When your standard marching orders are to grow the company's emerging market business, what's to be done with sudden political crises like those we've seen in Russia? Since Vladimir Putin decided to help himself to part of Ukraine, the Russian economy has seen $70 billion in capital flight (slightly more than all of 2013), leading to stagnant growth and fears of inflation. Investors and business managers are less concerned with a few Black Sea ports than they are with precedents like annexing ethnic enclaves and shutting off oil spigots to Ukraine or Europe.
Seasoned emerging-market veterans will see the rising tension between
Russia and the West for what it is - part of the cost of doing business
in a market with inherent political risks. As the Russian oligarchy and
its pugnacious leader engage in riskier behavior, executives in tech,
pharma, and a number of other industries might decide to make their big
moves elsewhere. However, it's worth noting that business growth in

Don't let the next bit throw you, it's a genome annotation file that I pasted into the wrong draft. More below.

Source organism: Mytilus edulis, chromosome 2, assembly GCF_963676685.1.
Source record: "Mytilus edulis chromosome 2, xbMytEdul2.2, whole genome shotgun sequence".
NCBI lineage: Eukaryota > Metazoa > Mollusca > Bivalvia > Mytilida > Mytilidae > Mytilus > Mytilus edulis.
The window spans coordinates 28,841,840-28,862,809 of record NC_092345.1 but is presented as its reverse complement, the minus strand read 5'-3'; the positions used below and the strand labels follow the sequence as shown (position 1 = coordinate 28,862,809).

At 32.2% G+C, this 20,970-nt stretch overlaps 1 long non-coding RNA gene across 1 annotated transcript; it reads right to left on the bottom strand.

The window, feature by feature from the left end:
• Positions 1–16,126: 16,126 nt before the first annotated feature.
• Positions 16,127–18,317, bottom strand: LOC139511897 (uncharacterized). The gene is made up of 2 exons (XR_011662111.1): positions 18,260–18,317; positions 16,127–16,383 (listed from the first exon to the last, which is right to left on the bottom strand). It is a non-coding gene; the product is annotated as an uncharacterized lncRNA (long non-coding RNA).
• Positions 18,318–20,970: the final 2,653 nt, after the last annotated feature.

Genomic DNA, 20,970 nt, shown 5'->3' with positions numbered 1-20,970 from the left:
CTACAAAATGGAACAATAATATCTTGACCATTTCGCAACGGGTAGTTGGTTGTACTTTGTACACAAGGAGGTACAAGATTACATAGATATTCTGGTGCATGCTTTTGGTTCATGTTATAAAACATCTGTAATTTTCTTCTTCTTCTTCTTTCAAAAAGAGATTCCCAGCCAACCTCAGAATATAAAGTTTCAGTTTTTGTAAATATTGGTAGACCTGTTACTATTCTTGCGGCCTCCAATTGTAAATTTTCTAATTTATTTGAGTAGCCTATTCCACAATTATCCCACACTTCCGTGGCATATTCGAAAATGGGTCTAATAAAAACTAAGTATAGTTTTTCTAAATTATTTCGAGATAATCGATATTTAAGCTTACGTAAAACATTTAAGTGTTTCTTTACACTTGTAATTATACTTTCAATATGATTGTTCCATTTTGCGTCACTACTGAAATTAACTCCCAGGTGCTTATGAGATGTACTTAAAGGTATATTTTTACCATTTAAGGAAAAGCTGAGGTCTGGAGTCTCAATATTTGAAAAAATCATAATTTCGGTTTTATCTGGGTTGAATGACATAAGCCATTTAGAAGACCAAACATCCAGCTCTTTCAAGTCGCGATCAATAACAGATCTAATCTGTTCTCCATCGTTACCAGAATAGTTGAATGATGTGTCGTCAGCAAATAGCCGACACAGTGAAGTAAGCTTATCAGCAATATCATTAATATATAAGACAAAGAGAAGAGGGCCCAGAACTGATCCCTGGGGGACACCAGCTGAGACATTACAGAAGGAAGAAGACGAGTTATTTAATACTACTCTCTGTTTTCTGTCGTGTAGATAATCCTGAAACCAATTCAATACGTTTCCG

Russia (and other politically risky emerging markets) has been fairly
robust for almost 20 years, and though the oil-and-gas gravy train may
be slowing, most of the other engines are on track: the middle class is
growing, demand for consumer products and services is soaring, and
there's room for growth in many industries.
With the exception of a few industries, business leaders who worry about
getting in bed with robber barons have a few mitigating factors to
consider. Technology has a democratizing effect, education and
healthcare help the masses, financial services spread the wealth, and
agriculture puts food on the table. By focusing on trends, not on the
crisis, companies can identify long-term opportunities that merit the
complex navigation through political storms. There will be opportunities
in Russia after Crimea, in India after the elections, in Brazil when
the debt bubble bursts. When choosing the "wait and see" approach, don't
stop asking the man on the street what he's going to do with all that
hard-earned cash when the dust settles.